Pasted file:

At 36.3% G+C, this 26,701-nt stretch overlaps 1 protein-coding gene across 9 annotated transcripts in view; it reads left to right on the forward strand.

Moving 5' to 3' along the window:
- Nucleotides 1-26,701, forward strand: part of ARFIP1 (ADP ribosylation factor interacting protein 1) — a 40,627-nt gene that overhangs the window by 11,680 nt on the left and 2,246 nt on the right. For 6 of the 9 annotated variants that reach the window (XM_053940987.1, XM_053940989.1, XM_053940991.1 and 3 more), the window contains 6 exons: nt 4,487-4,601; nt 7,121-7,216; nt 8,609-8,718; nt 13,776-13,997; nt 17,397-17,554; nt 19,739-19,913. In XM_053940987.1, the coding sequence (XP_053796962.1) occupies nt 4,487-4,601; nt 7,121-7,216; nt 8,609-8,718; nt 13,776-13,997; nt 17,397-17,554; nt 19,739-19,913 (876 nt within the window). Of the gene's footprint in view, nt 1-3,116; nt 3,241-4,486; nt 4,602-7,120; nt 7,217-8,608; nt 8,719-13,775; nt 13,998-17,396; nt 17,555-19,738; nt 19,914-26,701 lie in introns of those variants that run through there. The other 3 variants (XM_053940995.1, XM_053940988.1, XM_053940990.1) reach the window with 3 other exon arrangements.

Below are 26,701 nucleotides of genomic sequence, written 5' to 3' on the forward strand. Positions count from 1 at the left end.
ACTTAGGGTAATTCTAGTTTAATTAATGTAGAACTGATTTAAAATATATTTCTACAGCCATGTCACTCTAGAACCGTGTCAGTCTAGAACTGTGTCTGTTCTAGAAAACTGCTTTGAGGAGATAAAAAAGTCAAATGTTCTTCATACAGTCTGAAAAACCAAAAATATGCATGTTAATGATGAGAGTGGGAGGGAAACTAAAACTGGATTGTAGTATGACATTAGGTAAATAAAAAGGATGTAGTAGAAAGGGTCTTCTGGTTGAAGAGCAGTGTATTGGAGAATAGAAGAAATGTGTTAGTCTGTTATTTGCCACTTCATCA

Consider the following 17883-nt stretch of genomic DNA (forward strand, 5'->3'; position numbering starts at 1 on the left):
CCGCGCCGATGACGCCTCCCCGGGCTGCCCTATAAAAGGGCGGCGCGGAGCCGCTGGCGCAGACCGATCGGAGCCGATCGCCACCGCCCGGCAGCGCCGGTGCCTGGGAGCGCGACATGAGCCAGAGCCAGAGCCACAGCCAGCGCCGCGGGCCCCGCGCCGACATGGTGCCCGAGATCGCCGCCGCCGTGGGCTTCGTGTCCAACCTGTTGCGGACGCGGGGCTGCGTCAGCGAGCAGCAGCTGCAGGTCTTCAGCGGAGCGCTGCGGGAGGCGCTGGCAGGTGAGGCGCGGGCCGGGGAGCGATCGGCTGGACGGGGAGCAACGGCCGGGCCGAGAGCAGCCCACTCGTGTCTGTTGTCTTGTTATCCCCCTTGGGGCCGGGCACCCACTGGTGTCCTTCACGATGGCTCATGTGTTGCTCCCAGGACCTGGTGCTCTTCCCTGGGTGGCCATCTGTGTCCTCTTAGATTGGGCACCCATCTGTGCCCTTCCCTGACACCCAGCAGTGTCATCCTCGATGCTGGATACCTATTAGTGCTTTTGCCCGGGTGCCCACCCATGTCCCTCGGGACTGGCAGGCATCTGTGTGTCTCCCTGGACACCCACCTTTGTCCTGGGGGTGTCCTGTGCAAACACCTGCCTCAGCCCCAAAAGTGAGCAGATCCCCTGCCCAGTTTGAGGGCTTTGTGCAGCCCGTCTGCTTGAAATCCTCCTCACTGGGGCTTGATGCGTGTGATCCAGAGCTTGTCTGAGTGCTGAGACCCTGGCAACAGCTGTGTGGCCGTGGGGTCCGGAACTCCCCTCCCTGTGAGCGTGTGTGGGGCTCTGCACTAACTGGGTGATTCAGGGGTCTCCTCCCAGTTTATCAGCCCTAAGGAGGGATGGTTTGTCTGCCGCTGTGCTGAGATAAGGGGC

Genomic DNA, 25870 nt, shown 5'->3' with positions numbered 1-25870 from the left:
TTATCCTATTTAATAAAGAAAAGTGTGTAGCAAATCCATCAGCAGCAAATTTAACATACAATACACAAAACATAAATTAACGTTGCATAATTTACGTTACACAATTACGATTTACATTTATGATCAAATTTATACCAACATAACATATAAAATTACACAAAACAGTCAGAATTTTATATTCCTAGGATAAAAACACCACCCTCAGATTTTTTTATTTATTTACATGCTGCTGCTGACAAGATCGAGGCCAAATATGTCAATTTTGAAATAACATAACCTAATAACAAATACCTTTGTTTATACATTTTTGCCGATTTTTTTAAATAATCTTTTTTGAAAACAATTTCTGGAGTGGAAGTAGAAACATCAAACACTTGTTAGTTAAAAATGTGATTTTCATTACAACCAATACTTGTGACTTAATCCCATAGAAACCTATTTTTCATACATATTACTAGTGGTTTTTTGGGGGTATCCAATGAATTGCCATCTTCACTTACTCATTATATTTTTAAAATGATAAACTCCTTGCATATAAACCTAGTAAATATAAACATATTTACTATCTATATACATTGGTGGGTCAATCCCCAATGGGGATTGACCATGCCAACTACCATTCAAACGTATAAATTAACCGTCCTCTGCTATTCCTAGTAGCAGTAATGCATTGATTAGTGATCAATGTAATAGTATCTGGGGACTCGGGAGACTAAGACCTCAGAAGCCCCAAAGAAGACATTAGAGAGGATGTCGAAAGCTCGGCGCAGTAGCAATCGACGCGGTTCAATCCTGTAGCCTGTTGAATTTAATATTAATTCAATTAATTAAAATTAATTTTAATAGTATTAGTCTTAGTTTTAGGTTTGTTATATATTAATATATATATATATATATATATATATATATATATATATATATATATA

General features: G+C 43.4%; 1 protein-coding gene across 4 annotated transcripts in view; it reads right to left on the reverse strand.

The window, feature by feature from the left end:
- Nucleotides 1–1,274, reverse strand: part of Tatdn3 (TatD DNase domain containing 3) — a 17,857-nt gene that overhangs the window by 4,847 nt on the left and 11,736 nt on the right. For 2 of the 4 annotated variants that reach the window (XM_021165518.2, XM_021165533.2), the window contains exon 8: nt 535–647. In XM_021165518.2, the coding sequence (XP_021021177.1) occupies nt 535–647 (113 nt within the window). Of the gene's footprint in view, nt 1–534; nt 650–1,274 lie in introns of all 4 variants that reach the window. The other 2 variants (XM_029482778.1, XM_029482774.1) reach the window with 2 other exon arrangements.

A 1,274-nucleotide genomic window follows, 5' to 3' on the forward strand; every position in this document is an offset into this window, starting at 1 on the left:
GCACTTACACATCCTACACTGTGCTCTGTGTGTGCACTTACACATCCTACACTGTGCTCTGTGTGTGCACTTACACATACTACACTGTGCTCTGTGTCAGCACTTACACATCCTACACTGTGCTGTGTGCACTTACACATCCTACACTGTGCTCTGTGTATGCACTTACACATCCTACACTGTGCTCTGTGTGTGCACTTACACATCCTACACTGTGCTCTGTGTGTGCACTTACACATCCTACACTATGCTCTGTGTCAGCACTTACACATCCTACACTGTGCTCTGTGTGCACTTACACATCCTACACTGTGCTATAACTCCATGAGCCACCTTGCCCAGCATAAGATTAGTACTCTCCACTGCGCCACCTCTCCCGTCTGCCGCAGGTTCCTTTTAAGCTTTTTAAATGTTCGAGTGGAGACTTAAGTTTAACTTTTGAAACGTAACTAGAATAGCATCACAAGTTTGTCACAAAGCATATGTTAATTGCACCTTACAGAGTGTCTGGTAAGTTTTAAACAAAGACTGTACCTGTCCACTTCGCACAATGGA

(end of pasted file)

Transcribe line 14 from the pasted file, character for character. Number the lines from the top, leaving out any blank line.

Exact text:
GCACTTACACATCCTACACTGTGCTCTGTGTGTGCACTTACACATCCTACACTGTGCTCTGTGTGTGCACTTACACATACTACACTGTGCTCTGTGTCAGCACTTACACATCCTACACTGTGCTGTGTGCACTTACACATCCTACACTGTGCTCTGTGTATGCACTTACACATCCTACACTGTGCTCTGTGTGTGCACTTACACATCCTACACTGTGCTCTGTGTGTGCACTTACACATCCTACACTATGCTCTGTGTCAGCACTTACACATCCTACACTGTGCTCTGTGTGCACTTACACATCCTACACTGTGCTATAACTCCATGAGCCACCTTGCCCAGCATAAGATTAGTACTCTCCACTGCGCCACCTCTCCCGTCTGCCGCAGGTTCCTTTTAAGCTTTTTAAATGTTCGAGTGGAGACTTAAGTTTAACTTTTGAAACGTAACTAGAATAGCATCACAAGTTTGTCACAAAGCATATGTTAATTGCACCTTACAGAGTGTCTGGTAAGTTTTAAACAAAGACTGTACCTGTCCACTTCGCACAATGGA